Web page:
Speak up if you're pregnant (or trying)

When you're pregnant, there is a lot on your mind. Should we find out the gender? Will I return to work? Where did I put my keys? One more thing to add to that black hole of pregnancy brain is making sure you get the right vaccines — and avoid the wrong ones.

The Advisory Committee on Immunization Practices has stated that it is important for both the mother and the baby to be immunized. "Benefits of vaccinating pregnant women usually outweigh potential risks when the likelihood of disease exposure is high, when infection would pose a risk to the mother or fetus, and when the vaccine is unlikely to cause harm," they stated in a report. For example, it's recommended that pregnant women receive a dose of the TDap vaccine (Tetanus, Diphtheria, and Pertussis) because it will help protect the baby from those diseases.

Some vaccines, like measles mumps rubella (MMR) and chickenpox (Varicella) contain tiny doses of live virus, so they should be avoided during pregnancy. Even if you're not pregnant yet, let the nurse know that you are currently trying to conceive if you're receiving a vaccine. Once you have the baby, you'll be safe to get those ones again if you need a booster.

Some side effects are normal

It's important to remember than some side effects from vaccines are normal and even expected. It would be impossible for you to be punctured with a needle and fluid put into your muscle without your body reacting to it. Normal side effects include pain and redness at the injection site. Some slight swelling or a bruise is also possible and should only last a few days. If you have an infant or toddler, you might notice they feel a little warm and seem a little irritable after getting their shots. According to the American Academy of Family Physicians, giving Tylenol after the shots could help with these side effects.

Those diseases are still around

Because our vaccines are so effective, we often don't realize how close we are to an outbreak. If enough people decline to vaccinate, diseases that were once eradicated will come back.

A study in the Journal of the American Medical Association studied a measles outbreak at a school where some parents chose not to have their children vaccinated. The report found that children who were not immunized with the MMR vaccine were 22 times more likely to develop measles and six times more likely to develop pertussis (whooping cough) than those who received vaccines. The children who contracted measles were infected at school. Sadly, because no vaccine is 100 percent effective, even some children who were immunized came down with measles or pertussis.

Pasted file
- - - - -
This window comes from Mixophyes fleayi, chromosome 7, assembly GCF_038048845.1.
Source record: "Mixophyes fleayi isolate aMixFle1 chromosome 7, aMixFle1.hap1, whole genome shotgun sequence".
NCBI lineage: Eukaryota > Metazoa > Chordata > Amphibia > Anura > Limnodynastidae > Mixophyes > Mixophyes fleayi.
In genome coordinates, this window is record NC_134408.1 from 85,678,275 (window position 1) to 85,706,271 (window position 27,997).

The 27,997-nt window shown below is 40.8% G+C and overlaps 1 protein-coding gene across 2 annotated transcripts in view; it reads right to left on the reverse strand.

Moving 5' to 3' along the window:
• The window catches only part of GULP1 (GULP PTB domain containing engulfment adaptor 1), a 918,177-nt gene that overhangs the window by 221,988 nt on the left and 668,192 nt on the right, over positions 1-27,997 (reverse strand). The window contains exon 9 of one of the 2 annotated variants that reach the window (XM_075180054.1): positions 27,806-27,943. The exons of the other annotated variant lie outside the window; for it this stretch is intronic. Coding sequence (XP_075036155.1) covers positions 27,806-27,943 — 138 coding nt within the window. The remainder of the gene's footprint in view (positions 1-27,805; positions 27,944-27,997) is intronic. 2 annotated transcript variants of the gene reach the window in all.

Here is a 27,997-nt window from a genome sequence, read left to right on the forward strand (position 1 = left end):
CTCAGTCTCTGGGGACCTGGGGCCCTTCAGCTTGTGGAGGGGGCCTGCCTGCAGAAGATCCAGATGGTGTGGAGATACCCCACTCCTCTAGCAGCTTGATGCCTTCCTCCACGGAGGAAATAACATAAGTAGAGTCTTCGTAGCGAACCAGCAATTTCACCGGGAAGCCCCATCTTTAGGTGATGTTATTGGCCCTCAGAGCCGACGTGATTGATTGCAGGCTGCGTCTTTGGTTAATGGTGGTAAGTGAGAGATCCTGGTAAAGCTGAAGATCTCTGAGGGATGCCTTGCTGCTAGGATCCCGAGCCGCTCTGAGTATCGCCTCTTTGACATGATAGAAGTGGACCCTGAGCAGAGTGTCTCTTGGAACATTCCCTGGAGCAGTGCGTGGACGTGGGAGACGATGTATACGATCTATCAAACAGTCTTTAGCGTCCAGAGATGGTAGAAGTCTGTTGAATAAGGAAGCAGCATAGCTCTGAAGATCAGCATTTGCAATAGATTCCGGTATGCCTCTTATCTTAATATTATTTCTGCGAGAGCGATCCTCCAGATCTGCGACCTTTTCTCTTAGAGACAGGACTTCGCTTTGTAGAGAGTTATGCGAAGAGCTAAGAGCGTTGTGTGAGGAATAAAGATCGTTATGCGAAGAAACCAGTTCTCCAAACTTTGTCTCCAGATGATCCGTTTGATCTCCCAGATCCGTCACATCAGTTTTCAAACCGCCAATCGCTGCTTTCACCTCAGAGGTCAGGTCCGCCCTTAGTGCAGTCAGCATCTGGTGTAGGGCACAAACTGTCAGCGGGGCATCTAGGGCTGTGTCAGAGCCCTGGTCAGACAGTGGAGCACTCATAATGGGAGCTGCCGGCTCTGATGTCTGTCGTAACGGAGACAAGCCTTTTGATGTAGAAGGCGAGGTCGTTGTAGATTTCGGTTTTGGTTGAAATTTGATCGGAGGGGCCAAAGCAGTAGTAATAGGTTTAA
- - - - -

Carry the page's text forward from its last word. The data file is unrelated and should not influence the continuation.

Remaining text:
Vaccine-preventable diseases are dangerous

With such a focus on vaccines and their safety, it's easy to forget why we have them in the first place. Vaccines prevent diseases that could kill us or our children. We take them for granted now, but our world would look very different without them. For example, because of most children in our country receiving the MMR vaccine, the U.S. has approximately 600 cases of measles every year. These numbers look very different worldwide, where many children don't have access to this vaccine. Every year 344,000 cases of measles are reported, and 145,000 people die from the disease.

There are over 2 million cases of Hepatitis B worldwide every year, and half of those people die. In the U.S., there are about 100,000 cases resulting in 5,000 deaths every year. Americans don't typically worry about polio anymore, because so many of us are vaccinated. However, if your unvaccinated child was ever exposed to and contracted polio, the consequences could be dire. Polio attacks the central nervous system and looks like the flu. It can then progress to meningitis or even paralysis.

Thimerosal is being removed from vaccines

Some anti-vaccine advocates have stated that vaccines are unsafe because of their ingredients. Vaccines contain weakened or dead versions of viruses, so that our bodies recognize them as foreign and start making antibodies toward them. It's these antibodies that protect us when we are exposed to these diseases throughout our lives. In addition to the viruses themselves, vaccines contain preservatives to keep them from becoming contaminated.

Thimerosal is a preservative that contains ethyl mercury and is used in vials of vaccines to prevent contamination. It is used to preserve multi-use vials of vaccine. The American Academy of Family Physicians reported that "in 1999, the FDA determined that infants who received multiple thimerosal-containing vaccines might be exposed to more mercury than is recommended." Thimerosal is actually now being eliminated from children's vaccines. According to the American Academy of Family Physicians, there is no evidence of harm from the amount of thimerosal found in vaccines. However, they still recommend removing it from all childhood vaccines as a precaution.

We're already exposed to vaccine ingredients everyday